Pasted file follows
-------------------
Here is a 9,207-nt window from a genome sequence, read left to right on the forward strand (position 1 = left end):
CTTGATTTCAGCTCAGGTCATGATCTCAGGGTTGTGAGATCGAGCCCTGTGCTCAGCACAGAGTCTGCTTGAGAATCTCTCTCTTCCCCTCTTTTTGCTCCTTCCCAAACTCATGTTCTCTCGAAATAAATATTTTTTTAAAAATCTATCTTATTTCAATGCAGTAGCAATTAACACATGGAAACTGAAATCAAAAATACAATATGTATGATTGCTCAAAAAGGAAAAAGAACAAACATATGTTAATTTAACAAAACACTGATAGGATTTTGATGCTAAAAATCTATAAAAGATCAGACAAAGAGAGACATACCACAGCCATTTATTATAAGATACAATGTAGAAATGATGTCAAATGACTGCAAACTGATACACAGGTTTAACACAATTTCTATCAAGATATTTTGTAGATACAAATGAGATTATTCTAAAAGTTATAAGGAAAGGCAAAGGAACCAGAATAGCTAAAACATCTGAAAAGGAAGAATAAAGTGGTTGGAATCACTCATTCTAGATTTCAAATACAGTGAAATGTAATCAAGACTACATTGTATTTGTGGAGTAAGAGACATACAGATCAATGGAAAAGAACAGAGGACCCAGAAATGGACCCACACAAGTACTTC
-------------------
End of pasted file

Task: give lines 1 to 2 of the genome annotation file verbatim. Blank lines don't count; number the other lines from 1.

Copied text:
Here is a 9,207-nt window from a genome sequence, read left to right on the forward strand (position 1 = left end):
CTTGATTTCAGCTCAGGTCATGATCTCAGGGTTGTGAGATCGAGCCCTGTGCTCAGCACAGAGTCTGCTTGAGAATCTCTCTCTTCCCCTCTTTTTGCTCCTTCCCAAACTCATGTTCTCTCGAAATAAATATTTTTTTAAAAATCTATCTTATTTCAATGCAGTAGCAATTAACACATGGAAACTGAAATCAAAAATACAATATGTATGATTGCTCAAAAAGGAAAAAGAACAAACATATGTTAATTTAACAAAACACTGATAGGATTTTGATGCTAAAAATCTATAAAAGATCAGACAAAGAGAGACATACCACAGCCATTTATTATAAGATACAATGTAGAAATGATGTCAAATGACTGCAAACTGATACACAGGTTTAACACAATTTCTATCAAGATATTTTGTAGATACAAATGAGATTATTCTAAAAGTTATAAGGAAAGGCAAAGGAACCAGAATAGCTAAAACATCTGAAAAGGAAGAATAAAGTGGTTGGAATCACTCATTCTAGATTTCAAATACAGTGAAATGTAATCAAGACTACATTGTATTTGTGGAGTAAGAGACATACAGATCAATGGAAAAGAACAGAGGACCCAGAAATGGACCCACACAAGTACTTC